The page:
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February 2003Vol. 4, No. 1New Findings from Longitudinal Study Show Adoption Openness Results in Greater Birth Mother Satisfac

Open adoptions work well for most birth mothers who have participated in them, according to the most recent findings from a national longitudinal study. The researchers, Dr. Ruth McRoy of the University of Texas at Austin and Dr. Harold Grotevant of the University of Minnesota, say study findings suggest that while the level of openness should be decided on a case-by-case basis, adoption should be viewed as an ongoing process rather than a one-time event.

Other findings regarding birth mothers included:

  • Birth mothers in direct, ongoing contact with the adoptive family report greater satisfaction with openness, lower levels of grief about the placement, and more satisfaction with their role in the adopted child's life.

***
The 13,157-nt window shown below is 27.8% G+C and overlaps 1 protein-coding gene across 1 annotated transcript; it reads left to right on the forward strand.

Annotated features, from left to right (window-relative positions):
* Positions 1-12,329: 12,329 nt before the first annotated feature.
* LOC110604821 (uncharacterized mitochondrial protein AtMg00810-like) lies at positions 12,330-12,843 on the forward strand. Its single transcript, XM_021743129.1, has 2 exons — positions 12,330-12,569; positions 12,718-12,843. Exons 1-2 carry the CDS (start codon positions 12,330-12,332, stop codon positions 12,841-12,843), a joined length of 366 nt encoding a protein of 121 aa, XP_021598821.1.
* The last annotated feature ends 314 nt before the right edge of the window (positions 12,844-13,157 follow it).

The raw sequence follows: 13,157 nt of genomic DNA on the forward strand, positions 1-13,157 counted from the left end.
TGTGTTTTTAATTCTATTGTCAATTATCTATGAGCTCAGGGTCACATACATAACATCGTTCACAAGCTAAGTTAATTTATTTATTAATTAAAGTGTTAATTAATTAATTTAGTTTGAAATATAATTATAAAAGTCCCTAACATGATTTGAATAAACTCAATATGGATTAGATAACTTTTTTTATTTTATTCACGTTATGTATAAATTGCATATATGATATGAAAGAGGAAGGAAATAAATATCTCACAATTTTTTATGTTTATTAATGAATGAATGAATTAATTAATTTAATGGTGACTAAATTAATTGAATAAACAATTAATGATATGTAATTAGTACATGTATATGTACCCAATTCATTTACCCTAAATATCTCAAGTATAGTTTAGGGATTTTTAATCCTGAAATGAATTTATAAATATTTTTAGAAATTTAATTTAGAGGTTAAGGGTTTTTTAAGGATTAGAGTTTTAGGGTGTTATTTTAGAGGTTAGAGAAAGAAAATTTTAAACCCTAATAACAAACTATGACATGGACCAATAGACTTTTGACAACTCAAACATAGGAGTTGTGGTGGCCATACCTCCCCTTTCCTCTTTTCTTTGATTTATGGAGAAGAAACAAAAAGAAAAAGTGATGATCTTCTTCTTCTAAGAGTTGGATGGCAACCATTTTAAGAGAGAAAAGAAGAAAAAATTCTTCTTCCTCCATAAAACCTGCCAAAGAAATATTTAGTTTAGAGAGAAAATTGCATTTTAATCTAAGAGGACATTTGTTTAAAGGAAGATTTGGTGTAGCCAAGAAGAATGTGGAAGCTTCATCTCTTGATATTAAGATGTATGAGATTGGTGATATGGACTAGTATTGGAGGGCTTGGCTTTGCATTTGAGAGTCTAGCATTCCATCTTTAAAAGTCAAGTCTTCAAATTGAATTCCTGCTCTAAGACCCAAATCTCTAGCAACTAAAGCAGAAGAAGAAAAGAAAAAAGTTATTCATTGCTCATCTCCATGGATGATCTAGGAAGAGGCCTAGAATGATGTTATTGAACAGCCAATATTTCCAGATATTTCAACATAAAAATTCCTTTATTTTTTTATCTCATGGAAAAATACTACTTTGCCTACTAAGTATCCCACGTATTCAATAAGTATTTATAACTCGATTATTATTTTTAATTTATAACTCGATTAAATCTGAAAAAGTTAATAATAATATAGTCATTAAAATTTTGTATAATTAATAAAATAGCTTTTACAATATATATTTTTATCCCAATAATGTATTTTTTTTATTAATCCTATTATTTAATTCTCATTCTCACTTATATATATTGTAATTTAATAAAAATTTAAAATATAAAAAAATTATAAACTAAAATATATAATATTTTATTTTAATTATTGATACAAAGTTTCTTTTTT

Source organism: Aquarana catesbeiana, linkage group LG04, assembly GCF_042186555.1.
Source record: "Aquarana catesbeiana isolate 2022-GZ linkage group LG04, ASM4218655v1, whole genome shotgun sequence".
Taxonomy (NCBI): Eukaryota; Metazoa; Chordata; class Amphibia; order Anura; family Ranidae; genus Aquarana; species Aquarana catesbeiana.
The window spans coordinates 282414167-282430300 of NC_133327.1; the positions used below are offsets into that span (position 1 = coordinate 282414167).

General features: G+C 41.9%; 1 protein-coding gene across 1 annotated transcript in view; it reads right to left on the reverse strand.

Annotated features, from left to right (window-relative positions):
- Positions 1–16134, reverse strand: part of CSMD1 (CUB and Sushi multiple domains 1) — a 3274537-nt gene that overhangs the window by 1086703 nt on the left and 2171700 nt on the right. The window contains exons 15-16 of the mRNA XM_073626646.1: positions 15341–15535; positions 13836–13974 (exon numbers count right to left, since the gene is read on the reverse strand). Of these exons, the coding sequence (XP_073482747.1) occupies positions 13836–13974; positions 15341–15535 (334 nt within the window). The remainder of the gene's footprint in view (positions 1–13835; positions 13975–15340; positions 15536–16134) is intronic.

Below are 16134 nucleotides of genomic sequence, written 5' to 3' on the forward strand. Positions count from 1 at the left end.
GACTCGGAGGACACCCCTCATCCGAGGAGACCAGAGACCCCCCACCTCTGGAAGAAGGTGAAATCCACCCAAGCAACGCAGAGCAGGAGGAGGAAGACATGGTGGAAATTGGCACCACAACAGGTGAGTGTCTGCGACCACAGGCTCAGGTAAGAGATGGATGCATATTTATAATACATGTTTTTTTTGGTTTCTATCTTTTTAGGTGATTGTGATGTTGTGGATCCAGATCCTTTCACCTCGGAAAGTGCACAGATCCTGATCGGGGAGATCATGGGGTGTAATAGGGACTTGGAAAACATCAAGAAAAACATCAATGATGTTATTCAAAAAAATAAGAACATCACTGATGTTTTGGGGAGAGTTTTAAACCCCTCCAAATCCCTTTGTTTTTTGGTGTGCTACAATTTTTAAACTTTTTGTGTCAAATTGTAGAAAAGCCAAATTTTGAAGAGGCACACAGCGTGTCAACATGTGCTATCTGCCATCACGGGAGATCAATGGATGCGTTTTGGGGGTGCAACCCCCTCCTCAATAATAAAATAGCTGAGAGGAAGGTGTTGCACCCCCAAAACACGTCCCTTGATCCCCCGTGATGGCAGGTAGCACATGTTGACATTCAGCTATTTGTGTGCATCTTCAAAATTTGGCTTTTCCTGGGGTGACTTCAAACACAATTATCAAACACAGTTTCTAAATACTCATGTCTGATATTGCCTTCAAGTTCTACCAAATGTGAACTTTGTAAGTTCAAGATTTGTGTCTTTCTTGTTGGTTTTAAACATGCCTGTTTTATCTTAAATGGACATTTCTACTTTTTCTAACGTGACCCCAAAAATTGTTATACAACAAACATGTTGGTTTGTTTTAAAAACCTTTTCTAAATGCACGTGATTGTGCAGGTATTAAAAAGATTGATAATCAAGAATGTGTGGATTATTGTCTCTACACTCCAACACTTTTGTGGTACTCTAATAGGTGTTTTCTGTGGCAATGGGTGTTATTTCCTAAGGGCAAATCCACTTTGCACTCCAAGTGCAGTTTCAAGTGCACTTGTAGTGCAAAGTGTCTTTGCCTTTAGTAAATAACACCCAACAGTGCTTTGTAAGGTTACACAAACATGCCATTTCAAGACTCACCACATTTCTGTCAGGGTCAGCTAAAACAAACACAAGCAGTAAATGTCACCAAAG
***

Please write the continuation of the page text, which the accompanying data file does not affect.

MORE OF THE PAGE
• Many birth mothers in confidential adoptions were either actively seeking information or actively providing updated information later in their children's adoptions, in some cases as long as 21 years after the placement.
  • Almost 40 percent of the birth mothers experienced a change in openness level from Wave 1 of the study (1987-1992) to Wave 2 (1995-2000). Of those, 58 percent had more openness and 42 percent had less openness.

The recent study is part of the larger Minnesota Texas Adoption Research Project (MTARP), the only nationwide longitudinal study of its kind. Researchers have surveyed and interviewed adoptive families and birth mothers from 35 adoption agencies across the United States involved in adoptions with a range of confidentiality or openness. A total of 720 participants (169 birth mothers, 190 adoptive mothers, 190 adoptive fathers, and 171 children) have been interviewed over 13 years (from 1987 to 2000).

More information about the most recent findings regarding birth mothers can be found on the University of Texas website at: nr_200210/nr_adoption021007.html.

For more information regarding the MTARP study, its conclusions, and the many publications resulting from this study, visit the MTARP website at:

For more information on openness in adoption, read the National Adoption Information Clearinghouse fact sheet and bulletin, Open Adoption ( and